By Jon Bishop

AYER — John Finlay always wants to help out — whether it’s through coaching or counseling friends or through raising awareness for his father, Richard, who underwent a kidney transplant a few months ago.

It’s no surprise, then, that the 14-year-old won a John F. Kennedy Make a Difference Award for everything he does.

But talk to him and you’ll find a kid who isn’t interested in accolades. Helping others is just in his nature.

“I really don’t look for the attention,” he said.

Which is why, when his parents asked him what got him the award, he said he didn’t know.

The notification came in the form of a letter to their home.

“It was really a shock. It was surprising,” Richard said.

Karen Finlay said it gave her a “really proud feeling. It really just gave us a great feeling,” she said.

Receiving the award “meant a lot to me,” John said. It came with a trip to the Kennedy Library in Boston for a ceremony, at which Steve Grossman, former treasurer, gave the keynote address. That was on April 9.

In total, 100 students in grades 6, 7, and 8, throughout the entire state of Massachusetts, received awards.

“It was kind of amazing that all these people were there for different things,” John said, also noting that it was “nerve-wracking.”

“All in all, it was a very good day for me,” he said.

And what made it even better was that Grossman pulled John aside and complimented him for everything he did to get his father a kidney transplant. He said this, by the way, without a prompt: no one at the ceremony said what John did.

Grossman knew.

“To have him even remember that” was great, Karen said.

John said he remembers when he spoke to the 6th-, 7th-, and 8th-grade lunches to tell people that his dad needed a new kidney.

“After the 7th-grade one, I started to cry,” he said. “The amount of support I got during this time was incredible.”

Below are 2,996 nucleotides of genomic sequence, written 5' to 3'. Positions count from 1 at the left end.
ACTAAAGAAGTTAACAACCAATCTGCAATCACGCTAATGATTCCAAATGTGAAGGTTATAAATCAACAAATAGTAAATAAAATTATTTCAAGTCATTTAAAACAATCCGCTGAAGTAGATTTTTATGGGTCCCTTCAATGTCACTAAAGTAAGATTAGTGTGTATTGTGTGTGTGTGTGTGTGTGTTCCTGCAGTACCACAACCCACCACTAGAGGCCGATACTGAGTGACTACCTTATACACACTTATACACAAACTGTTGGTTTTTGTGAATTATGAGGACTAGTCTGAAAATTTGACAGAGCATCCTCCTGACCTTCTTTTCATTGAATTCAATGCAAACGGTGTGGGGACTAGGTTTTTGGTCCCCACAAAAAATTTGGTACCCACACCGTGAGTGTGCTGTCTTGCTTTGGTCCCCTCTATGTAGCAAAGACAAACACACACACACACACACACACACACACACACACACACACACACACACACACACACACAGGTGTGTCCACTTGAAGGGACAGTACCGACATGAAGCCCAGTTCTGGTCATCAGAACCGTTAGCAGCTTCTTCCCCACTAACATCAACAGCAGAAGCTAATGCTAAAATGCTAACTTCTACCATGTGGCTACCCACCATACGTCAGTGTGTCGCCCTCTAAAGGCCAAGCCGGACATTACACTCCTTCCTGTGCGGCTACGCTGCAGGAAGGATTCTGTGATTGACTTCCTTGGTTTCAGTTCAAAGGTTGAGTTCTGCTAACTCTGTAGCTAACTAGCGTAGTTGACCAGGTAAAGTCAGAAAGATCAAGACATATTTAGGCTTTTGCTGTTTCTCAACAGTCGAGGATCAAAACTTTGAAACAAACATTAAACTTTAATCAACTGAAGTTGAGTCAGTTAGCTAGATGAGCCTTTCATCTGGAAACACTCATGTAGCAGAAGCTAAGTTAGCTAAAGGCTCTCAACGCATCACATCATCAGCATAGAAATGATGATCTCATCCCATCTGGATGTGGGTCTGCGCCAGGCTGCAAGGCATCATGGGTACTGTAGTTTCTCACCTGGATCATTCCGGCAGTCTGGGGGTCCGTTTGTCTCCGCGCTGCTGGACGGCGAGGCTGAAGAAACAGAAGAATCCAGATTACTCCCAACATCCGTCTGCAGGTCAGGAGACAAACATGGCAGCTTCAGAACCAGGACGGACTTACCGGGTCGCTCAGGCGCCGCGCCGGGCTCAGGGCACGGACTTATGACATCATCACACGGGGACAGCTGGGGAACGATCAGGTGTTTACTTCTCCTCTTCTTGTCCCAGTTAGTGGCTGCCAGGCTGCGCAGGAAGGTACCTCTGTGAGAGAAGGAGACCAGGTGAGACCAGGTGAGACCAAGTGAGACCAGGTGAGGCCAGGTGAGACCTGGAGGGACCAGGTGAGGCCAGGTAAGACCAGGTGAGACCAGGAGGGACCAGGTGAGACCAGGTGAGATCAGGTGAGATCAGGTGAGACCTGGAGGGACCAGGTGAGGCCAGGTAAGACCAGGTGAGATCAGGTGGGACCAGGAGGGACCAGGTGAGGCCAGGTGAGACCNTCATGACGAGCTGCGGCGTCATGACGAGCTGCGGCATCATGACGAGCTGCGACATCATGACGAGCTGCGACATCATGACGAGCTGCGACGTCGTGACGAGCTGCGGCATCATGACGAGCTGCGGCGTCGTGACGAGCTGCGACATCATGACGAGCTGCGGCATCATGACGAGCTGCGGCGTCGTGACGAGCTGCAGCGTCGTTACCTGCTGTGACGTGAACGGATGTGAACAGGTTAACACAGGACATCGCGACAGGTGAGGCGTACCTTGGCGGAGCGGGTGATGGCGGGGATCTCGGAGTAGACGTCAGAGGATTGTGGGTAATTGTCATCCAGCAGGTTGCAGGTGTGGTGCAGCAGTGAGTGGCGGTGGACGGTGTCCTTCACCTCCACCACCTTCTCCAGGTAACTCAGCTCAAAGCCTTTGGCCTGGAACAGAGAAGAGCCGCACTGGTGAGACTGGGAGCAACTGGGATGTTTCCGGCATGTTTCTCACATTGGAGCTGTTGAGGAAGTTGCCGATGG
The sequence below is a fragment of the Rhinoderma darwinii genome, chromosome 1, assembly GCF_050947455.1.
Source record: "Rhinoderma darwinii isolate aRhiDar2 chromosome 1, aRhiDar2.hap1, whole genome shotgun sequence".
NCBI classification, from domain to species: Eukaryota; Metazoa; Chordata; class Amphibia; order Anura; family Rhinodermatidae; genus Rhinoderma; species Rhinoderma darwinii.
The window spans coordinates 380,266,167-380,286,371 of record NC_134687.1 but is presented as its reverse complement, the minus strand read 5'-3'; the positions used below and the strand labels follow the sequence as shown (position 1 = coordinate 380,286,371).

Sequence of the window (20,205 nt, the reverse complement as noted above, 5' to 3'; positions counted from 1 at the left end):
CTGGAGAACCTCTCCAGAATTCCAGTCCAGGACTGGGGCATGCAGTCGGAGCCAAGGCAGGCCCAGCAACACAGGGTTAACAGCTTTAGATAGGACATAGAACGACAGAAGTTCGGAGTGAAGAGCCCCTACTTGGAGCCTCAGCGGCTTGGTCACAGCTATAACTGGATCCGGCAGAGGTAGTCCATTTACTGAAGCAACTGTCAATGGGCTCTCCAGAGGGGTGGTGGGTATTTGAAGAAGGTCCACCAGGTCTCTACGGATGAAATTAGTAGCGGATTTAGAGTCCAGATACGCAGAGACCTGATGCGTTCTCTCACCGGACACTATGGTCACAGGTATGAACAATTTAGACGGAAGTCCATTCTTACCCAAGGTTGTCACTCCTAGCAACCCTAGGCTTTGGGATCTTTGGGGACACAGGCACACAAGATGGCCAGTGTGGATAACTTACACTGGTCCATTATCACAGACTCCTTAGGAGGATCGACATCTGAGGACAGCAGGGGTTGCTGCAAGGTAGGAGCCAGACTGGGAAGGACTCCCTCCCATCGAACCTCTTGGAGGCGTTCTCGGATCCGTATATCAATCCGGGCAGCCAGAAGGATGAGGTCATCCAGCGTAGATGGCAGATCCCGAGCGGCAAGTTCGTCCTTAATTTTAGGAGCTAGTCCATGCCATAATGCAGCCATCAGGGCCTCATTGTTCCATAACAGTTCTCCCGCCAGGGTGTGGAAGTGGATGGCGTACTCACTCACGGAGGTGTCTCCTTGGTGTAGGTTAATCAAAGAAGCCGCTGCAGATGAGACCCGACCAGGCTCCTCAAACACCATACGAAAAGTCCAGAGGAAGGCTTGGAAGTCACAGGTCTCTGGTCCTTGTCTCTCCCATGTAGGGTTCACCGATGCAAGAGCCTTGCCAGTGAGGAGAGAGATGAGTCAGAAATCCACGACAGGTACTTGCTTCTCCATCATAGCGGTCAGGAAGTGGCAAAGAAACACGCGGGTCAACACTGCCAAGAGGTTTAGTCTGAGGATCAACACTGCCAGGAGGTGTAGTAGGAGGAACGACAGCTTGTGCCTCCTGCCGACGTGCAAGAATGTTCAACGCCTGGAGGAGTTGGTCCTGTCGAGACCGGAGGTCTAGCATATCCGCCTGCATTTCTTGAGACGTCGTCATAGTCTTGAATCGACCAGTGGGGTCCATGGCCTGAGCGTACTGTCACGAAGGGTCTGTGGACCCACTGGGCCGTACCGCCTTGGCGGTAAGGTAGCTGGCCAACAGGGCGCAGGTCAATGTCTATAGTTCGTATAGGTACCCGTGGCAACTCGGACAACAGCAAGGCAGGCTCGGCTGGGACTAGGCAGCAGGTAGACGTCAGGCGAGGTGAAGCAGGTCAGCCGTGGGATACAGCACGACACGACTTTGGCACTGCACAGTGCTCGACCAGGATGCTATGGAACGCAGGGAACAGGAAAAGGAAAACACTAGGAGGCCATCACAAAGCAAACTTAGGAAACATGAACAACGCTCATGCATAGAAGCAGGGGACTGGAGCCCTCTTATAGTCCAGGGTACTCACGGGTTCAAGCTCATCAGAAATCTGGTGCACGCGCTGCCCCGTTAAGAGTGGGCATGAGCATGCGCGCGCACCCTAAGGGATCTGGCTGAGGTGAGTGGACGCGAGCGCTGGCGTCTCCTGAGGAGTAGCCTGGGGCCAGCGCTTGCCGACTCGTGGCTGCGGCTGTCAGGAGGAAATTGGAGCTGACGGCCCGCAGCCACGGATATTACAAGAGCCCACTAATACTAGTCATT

Karen said it was great to see her son get so involved in spreading the word to his classmates and friends and teachers.

“It really did help,” she said, noting that Richard received a lot of calls.

“We know that John had a big part in that,” she said.

And this is what they’ve always taught him.

“I always say: ‘Give back; give back,'” RIchard said. “That’s how it goes.”

It’s how you demonstrate you’re a good person, he said. “It’s almost like the ‘Pay it Forward’ theme.”

And John does pay it forward, beginning right at home. His younger brother, Conor, a 5th-grader, looks up to him.

“He’s a mini-me,” John said, also noting that “it means a lot” to know Conor views him as a role model.

On the Make a Difference Award, Conor said, “I was really happy for him. He does deserve it.”

“He does a lot of great things,” he said.

Especially when coaching. John always takes the time to teach and guide younger kids, because he wants to make sure they learn the right way, Conor said.

And John said he just wants them to have fun.

“They love the things I put on for them,” he said.

It’s something Jeff Thomas, Ayer’s supervisor of recreation and maintenance, can certainly vouch for.

“John is an exemplary young man who demonstrates positive things,” he said, “a quiet young man who leads by example.”

Added Thomas: “He just does things for the right reasons.”

At the Kennedy Library, the Finlays learned that President Kennedy wanted everyone to make a difference.

“That’s his saying — one person can make a difference,” Karen said.

John certainly does. And then some.